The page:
Great Conductors of the 20th Century: Fritz Reiner (CD review)

Emil Gilels, Carol Brice, soloists; Fritz Reiner, Chicago Symphony Orchestra, RCA Victor Symphony Orchestra, Robin Hood Dell Orchestra, NBC Symphony Orchestra, Pittsburgh Symphony Orchestra. EMI 7243 5 672866 2 7 (2-disc set).

This two-disc set that EMI released in 2004 represents the quality one can find throughout EMI's "Great Conductors of the 20th Century" series, a series I'd like to see Warner Classics continue.
The set covers Hungarian-born conductor Fritz Reiner (1888-1963), who came to America in 1922 and established himself as one of the leading conductors of his day, culminating his career as Music Director of the Chicago Symphony Orchestra from 1953 until his death ten years later. Those were ten glorious years, especially as they represented his work in the forefront of the stereophonic recording era.

The Reiner recordings in the present two-disc set include over two-and-a-half hours of music by the conductor, covering most of the man's later career, about half in stereo and half in mono, and containing complete tracks from some of his best EMI, RCA, and Sony (Columbia) recordings from 1946 to 1959. Given that and other retailers are selling the set new and used for anything from $4 to $35, I'd say it's still a bargain.

Fritz Reiner
The set contains a boatload of music, but the centerpiece is the Brahms Second Piano Concerto with Reiner and the Chicago Symphony supporting pianist Emil Gilels in a performance from 1958. Gilels would, of course, go on to make an even more-celebrated recording of the work for DG some years later, but this one is more detailed in sound, one of RCA's "Living Stereo" productions of the time, and just as surefooted in execution. Think of it this way: For the price of the set, you get a terrific Brahms Second Piano Concerto, plus almost two more hours of equally good material. Do I have to say again that it's a bargain?

Among the other pieces in the set are an adrenaline-rushing Beethoven Coriolan Overture in stereo with the CSO from 1959; a terrific Mozart "Linz" Symphony with the CSO in some of the best monaural you'll find; a sparkling Mendelssohn Midsummer Night's Dream Scherzo with the Robin Hood Dell Orchestra, actually the Philadelphia Orchestra, from 1951; Brahms's Tragic Overture, with the CSO in stereo from 1957; some of Wagner's Gotterdammerung and Siegfried's Rhine Journey, also with the CSO in stereo from 1959; Bartok's Hungarian Sketches, CSO, 1958; and Strauss's Till Eulenspiegel, Ravel's Le Tombeau de Couperin, and Falla's El amor brujo, complete, the latter three items in mono.

Reiner continues to be one of my favorite conductors because like others of his era--Klemperer, Walter, Szell, Stokowski, and many more--he wasn't afraid to be himself, to let his own vision of a composer's work permeate the music, all the while maintaining a strict adherence to the printed score. It's a fine balancing act, to make old standards sound fresh and alive but not to violate their intent. Reiner could do it. Many of today's top conductor's seldom manage the feat, and compared to the vintage maestros they can appear almost commonplace, dull, or boring. And when the older conductors come to us in such good sound and at such reasonable prices, the proposition seems to me irresistible. But, then, maybe it's just me.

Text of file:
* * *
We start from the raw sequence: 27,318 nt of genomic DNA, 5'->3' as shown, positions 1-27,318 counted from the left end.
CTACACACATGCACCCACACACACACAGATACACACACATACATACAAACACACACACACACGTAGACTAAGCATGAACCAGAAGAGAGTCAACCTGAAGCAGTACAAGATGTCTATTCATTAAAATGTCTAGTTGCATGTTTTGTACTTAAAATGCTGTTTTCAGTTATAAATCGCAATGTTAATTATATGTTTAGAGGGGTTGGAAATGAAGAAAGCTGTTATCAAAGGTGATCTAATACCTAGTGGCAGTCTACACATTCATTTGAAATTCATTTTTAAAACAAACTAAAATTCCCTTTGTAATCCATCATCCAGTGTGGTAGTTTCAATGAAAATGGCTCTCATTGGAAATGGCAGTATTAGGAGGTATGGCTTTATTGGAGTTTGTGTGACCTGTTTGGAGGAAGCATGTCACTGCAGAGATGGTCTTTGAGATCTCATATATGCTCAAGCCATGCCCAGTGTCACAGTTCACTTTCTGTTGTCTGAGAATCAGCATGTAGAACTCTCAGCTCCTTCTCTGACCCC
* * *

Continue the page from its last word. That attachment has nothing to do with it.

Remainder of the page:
To hear a brief excerpt from this set, click on the forward arrow:

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John J. Puccio

John J. Puccio

About the Author

Understand, I'm just an everyday guy reacting to something I love. And I've been doing it for a very long time, my appreciation for classical music starting with the musical excerpts on The Big John and Sparkie radio show in the early Fifties and the purchase of my first recording, The 101 Strings Play the Classics, around 1956. In the late Sixties I began teaching high school English and Film Studies as well as becoming interested in hi-fi, my audio ambitions graduating me from a pair of AR-3 speakers to the Fulton J's recommended by The Stereophile's J. Gordon Holt. In the early Seventies, I began writing for a number of audio magazines, including Audio Excellence, Audio Forum, The Boston Audio Society Speaker, The American Record Guide, and from 1976 until 2008, The $ensible Sound, for which I served as Classical Music Editor.

Today, I'm retired from teaching and use a pair of bi-amped VMPS RM40s loudspeakers for my listening. In addition to writing the Classical Candor blog, I served as the Movie Review Editor for the Web site Movie Metropolis (formerly DVDTown) from 1997-2013. Music and movies. Life couldn't be better.

Mission Statement

It is the goal of Classical Candor to promote the enjoyment of classical music. Other forms of music come and go--minuets, waltzes, ragtime, blues, jazz, bebop, country-western, rock-'n'-roll, heavy metal, rap, and the rest--but classical music has been around for hundreds of years and will continue to be around for hundreds more. It's no accident that every major city in the world has one or more symphony orchestras.

When I was young, I heard it said that only intellectuals could appreciate classical music, that it required dedicated concentration to appreciate. Nonsense. I'm no intellectual, and I've always loved classical music. Anyone who's ever seen and enjoyed Disney's Fantasia or a Looney Tunes cartoon playing Rossini's William Tell Overture or Liszt's Hungarian Rhapsody No. 2 can attest to the power and joy of classical music, and that's just about everybody.

So, if Classical Candor can expand one's awareness of classical music and bring more joy to one's life, more power to it. It's done its job.

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"Their Master's Voice" by Michael Sowa

"Their Master's Voice" by Michael Sowa